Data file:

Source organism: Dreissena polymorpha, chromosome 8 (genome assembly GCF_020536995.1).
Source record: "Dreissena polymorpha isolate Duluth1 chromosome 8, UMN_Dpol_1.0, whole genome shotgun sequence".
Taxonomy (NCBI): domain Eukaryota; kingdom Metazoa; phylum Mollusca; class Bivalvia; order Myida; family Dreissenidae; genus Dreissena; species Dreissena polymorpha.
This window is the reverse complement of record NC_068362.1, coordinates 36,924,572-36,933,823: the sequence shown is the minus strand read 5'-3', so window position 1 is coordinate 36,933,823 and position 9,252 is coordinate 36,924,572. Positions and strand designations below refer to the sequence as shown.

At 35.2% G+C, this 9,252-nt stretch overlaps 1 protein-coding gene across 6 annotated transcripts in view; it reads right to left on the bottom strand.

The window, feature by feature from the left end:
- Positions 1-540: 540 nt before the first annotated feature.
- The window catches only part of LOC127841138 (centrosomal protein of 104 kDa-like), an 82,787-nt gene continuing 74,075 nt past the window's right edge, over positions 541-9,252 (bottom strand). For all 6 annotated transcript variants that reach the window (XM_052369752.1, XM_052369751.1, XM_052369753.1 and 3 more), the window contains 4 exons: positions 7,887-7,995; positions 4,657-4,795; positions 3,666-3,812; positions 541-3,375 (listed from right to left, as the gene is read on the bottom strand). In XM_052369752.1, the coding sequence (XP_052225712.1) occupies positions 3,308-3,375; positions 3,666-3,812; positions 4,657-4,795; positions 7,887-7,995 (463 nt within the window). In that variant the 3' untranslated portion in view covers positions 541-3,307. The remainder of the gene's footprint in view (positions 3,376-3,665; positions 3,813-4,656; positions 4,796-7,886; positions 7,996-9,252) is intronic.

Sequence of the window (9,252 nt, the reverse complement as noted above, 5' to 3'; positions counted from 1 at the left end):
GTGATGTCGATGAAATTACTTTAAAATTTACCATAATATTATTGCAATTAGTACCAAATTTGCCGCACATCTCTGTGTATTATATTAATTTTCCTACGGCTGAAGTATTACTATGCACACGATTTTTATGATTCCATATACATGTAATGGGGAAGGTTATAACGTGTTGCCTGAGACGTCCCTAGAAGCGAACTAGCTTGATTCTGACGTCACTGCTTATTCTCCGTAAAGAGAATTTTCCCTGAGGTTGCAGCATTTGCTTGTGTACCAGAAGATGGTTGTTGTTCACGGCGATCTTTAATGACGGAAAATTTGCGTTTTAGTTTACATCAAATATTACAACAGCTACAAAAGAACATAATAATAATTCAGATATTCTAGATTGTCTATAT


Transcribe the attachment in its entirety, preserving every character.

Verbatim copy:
Source organism: Dreissena polymorpha, chromosome 8 (genome assembly GCF_020536995.1).
Source record: "Dreissena polymorpha isolate Duluth1 chromosome 8, UMN_Dpol_1.0, whole genome shotgun sequence".
Taxonomy (NCBI): domain Eukaryota; kingdom Metazoa; phylum Mollusca; class Bivalvia; order Myida; family Dreissenidae; genus Dreissena; species Dreissena polymorpha.
This window is the reverse complement of record NC_068362.1, coordinates 36,924,572-36,933,823: the sequence shown is the minus strand read 5'-3', so window position 1 is coordinate 36,933,823 and position 9,252 is coordinate 36,924,572. Positions and strand designations below refer to the sequence as shown.

At 35.2% G+C, this 9,252-nt stretch overlaps 1 protein-coding gene across 6 annotated transcripts in view; it reads right to left on the bottom strand.

The window, feature by feature from the left end:
- Positions 1-540: 540 nt before the first annotated feature.
- The window catches only part of LOC127841138 (centrosomal protein of 104 kDa-like), an 82,787-nt gene continuing 74,075 nt past the window's right edge, over positions 541-9,252 (bottom strand). For all 6 annotated transcript variants that reach the window (XM_052369752.1, XM_052369751.1, XM_052369753.1 and 3 more), the window contains 4 exons: positions 7,887-7,995; positions 4,657-4,795; positions 3,666-3,812; positions 541-3,375 (listed from right to left, as the gene is read on the bottom strand). In XM_052369752.1, the coding sequence (XP_052225712.1) occupies positions 3,308-3,375; positions 3,666-3,812; positions 4,657-4,795; positions 7,887-7,995 (463 nt within the window). In that variant the 3' untranslated portion in view covers positions 541-3,307. The remainder of the gene's footprint in view (positions 3,376-3,665; positions 3,813-4,656; positions 4,796-7,886; positions 7,996-9,252) is intronic.

Sequence of the window (9,252 nt, the reverse complement as noted above, 5' to 3'; positions counted from 1 at the left end):
GTGATGTCGATGAAATTACTTTAAAATTTACCATAATATTATTGCAATTAGTACCAAATTTGCCGCACATCTCTGTGTATTATATTAATTTTCCTACGGCTGAAGTATTACTATGCACACGATTTTTATGATTCCATATACATGTAATGGGGAAGGTTATAACGTGTTGCCTGAGACGTCCCTAGAAGCGAACTAGCTTGATTCTGACGTCACTGCTTATTCTCCGTAAAGAGAATTTTCCCTGAGGTTGCAGCATTTGCTTGTGTACCAGAAGATGGTTGTTGTTCACGGCGATCTTTAATGACGGAAAATTTGCGTTTTAGTTTACATCAAATATTACAACAGCTACAAAAGAACATAATAATAATTCAGATATTCTAGATTGTCTATAT